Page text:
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  #1  
Old 09-28-2017, 03:04 PM
Carriec Carriec is offline
 
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Default 1903-A3 Cut Off

What does "no hole" mean relating to this part? I can't find the answer so imposing here.
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  #2  
Old 09-28-2017, 04:18 PM
Mike D Mike D is offline
 
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I've heard it referred as a "weep" hole. Google that. Not sure of the purpose. Maybe it helped keep that part cleaner? Ease in manufacturing?

Mike
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  #3  
Old 09-28-2017, 06:16 PM
Scout706 Scout706 is offline
 
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Try "Hatcher hole" Julian Hatcher.

Wikipedia: "Hatcher was later instrumental in developing a solution to the vexing problem of brittle metal in early M1903 receivers built by Springfield and Rock Island Arsenals. His solution to the "grenading" of receivers when shell cases failed catastrophically was to drill a gas vent hole in the left side of the receiver adjacent to the breech. This hole would allow gases escaping from a ruptured case to be exhausted safely and away from the face of the shooter. Dubbed the "Hatcher Hole", the modification was typically added to receivers at overhaul."
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  #4  
Old 09-28-2017, 06:28 PM
Mike D Mike D is offline
 
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This has nothing to do with the Hatcher hole.

To be honest, I had the safety in mind. Later Sears also had weep holes. I guess it would help keep the spring from getting clogged with dirt.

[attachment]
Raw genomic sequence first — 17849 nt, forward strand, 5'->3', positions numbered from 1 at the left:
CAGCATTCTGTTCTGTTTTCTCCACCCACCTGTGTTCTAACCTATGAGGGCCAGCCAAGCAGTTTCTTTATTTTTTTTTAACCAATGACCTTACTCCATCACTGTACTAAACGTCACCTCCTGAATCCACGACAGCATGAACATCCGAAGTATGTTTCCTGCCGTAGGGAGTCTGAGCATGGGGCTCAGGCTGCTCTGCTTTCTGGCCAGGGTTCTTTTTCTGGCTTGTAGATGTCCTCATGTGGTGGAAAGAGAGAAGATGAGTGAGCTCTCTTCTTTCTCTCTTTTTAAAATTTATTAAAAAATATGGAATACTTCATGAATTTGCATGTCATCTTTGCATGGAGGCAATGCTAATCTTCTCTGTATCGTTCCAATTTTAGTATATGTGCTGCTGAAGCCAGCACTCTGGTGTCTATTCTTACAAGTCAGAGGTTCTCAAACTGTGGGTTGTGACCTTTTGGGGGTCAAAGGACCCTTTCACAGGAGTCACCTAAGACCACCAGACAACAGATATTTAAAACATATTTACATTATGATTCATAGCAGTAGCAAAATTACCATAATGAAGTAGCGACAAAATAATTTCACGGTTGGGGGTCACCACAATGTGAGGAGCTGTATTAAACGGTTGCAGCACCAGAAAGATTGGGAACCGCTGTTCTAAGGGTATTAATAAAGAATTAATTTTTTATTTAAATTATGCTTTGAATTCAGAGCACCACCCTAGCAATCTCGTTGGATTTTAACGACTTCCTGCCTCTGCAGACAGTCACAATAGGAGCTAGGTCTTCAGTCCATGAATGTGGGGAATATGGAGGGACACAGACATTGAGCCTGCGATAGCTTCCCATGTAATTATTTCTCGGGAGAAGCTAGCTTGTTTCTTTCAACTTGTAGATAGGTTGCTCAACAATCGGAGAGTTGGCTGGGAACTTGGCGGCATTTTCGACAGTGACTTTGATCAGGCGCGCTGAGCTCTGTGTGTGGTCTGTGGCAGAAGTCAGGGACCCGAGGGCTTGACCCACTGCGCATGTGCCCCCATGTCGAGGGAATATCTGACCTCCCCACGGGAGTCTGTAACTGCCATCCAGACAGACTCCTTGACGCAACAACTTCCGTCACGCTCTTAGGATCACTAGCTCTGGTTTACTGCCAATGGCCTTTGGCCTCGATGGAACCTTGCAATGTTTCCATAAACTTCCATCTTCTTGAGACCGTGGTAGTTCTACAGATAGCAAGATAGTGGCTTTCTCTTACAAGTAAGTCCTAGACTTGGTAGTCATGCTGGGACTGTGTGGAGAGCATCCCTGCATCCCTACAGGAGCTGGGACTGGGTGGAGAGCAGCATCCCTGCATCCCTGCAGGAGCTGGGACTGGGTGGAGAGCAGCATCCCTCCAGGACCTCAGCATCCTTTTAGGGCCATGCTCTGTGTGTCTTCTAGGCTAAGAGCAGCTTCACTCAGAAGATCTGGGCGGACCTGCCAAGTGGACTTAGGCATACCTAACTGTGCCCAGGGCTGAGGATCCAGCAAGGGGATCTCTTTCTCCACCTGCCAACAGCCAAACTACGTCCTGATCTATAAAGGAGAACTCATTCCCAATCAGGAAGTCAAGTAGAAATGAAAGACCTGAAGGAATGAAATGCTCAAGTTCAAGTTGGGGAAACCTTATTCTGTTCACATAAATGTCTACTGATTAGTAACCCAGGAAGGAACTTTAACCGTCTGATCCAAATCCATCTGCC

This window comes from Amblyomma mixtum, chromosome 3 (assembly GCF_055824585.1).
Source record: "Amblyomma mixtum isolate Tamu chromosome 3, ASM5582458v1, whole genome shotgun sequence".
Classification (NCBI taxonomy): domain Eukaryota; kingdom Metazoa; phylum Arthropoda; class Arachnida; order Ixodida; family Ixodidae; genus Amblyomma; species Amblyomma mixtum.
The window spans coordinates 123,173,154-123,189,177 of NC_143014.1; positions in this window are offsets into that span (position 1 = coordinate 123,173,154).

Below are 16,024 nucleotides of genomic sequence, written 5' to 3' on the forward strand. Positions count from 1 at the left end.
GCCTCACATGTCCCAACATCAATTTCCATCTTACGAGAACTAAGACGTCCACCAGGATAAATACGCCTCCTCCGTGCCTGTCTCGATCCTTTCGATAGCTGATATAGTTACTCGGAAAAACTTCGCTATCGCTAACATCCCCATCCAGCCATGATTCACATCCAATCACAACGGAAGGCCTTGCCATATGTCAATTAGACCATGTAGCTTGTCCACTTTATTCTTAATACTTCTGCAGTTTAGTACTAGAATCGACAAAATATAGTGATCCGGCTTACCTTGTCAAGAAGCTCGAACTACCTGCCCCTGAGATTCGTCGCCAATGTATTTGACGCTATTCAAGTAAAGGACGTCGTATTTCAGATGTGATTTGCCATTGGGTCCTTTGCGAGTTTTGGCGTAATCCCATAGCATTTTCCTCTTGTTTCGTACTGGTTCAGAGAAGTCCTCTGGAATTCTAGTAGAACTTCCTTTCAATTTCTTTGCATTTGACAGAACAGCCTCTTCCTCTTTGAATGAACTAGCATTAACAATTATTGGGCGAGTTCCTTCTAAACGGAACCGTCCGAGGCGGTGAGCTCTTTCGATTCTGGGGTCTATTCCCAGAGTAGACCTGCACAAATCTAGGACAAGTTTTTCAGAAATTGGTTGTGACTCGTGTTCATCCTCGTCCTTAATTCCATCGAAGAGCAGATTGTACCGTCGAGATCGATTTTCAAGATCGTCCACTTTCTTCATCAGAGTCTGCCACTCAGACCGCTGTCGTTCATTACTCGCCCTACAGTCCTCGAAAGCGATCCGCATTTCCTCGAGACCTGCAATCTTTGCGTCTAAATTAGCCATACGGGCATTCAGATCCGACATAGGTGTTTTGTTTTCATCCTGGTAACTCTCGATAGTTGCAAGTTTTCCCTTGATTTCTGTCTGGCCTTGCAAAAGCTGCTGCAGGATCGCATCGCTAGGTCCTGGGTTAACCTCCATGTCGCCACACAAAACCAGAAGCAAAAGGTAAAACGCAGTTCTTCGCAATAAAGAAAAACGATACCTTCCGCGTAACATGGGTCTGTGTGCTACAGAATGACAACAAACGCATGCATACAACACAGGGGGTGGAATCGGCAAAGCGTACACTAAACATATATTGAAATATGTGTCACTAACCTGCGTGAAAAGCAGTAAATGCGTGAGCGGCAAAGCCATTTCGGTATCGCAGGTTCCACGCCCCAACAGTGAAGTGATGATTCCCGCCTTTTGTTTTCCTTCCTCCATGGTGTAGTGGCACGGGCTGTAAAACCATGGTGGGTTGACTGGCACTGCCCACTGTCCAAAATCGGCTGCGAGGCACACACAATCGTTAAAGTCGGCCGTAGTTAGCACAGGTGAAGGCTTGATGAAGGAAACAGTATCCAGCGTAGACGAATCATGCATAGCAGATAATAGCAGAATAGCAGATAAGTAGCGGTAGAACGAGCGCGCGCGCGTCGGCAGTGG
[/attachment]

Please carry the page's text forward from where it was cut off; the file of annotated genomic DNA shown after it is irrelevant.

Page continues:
Mike
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  #5  
Old 09-28-2017, 07:29 PM
lapriester lapriester is offline
 
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Hatcher hole is in the bolt body. Has nothing to do with the cut off.
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  #6  
Old 09-28-2017, 08:41 PM
Rob257 Rob257 is offline
 
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Wink You sure..

Quote:
Originally Posted by lapriester View Post
Hatcher hole is in the bolt body. Has nothing to do with the cut off.
I thought the Hatcher Hole was on the left side of the receiver. Also believe bolts were modified to match up to the new L/S Hatcher Hole.
Agree nothing to do with the Cut Off.

Rob
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  #7  
Old 09-28-2017, 08:48 PM
Carriec Carriec is offline
 
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Location: Virginia
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Thank you for the feedback so far. I haven't had enough 03 cut offs in my hand to notice holes other than those required for plunger, spring, spindle and screw so an eBay listing I saw has my interest. If anything I might tend to follow Mike's line of reasoning with regard to weep/drainage, but I don't know where that would be.
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  #8  
Old 09-28-2017, 08:57 PM
New Jersey Devil New Jersey Devil is offline
 
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Given this is a thread about 1903 magazine cut-offs, what the hell is the point of a magazine cut-off on a combat rifle anyway?

This has always struck me as somewhat bizarre, but I dont ever see the subject covered.
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  #9  
Old 09-28-2017, 09:16 PM
Carriec Carriec is offline
 
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It's my understanding the intent was to allow controlled single round loading and firing. Basically a single shot method holding the "magazine" in reserve for magazine fire i.e. rapid fire. Again the issue of ammunition expenditure makes itself known. Same idea when the burst limit system on GI M16 variants came around. Don't have to watch too much Vietnam era footage of mag dumps on full auto over the top of a log or bag wall to wonder why the brass ever thought up such ridiculous ideas. Was a time when the idea was one at a time and make them count. Yes of course you are hanging it out.
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  #10  
Old 09-28-2017, 09:20 PM
7,62x51mm 7,62x51mm is offline
 
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cut-off for magazines were designed to hold the loaded magazines in reserve while single cartridges were loaded during slow fire

Been in use since post Civil War days (Spencer) and still thought to be an important feature on magazine rifles up to WW1

A few rifles with cut-offs

Early Lee Enfield
Turkish Model 1893 Mauser
French Lebel
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